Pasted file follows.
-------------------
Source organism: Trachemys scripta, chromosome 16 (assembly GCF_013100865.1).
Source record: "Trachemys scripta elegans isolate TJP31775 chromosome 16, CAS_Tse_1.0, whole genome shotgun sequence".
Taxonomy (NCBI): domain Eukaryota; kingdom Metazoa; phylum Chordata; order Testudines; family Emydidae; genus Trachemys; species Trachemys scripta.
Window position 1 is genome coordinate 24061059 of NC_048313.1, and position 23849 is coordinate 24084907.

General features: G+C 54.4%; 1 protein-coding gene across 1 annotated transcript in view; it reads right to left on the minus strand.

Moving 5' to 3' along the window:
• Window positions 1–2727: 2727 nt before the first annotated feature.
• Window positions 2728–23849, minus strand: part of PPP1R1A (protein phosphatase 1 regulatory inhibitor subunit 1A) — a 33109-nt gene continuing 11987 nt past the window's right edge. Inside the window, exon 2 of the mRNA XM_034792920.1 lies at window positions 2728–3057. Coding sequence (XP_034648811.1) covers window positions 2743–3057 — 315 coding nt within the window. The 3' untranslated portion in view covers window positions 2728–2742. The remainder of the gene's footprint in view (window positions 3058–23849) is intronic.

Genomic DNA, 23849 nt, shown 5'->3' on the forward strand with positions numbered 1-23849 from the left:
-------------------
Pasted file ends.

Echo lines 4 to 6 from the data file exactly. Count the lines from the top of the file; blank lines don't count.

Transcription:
Window position 1 is genome coordinate 24061059 of NC_048313.1, and position 23849 is coordinate 24084907.

General features: G+C 54.4%; 1 protein-coding gene across 1 annotated transcript in view; it reads right to left on the minus strand.

Moving 5' to 3' along the window: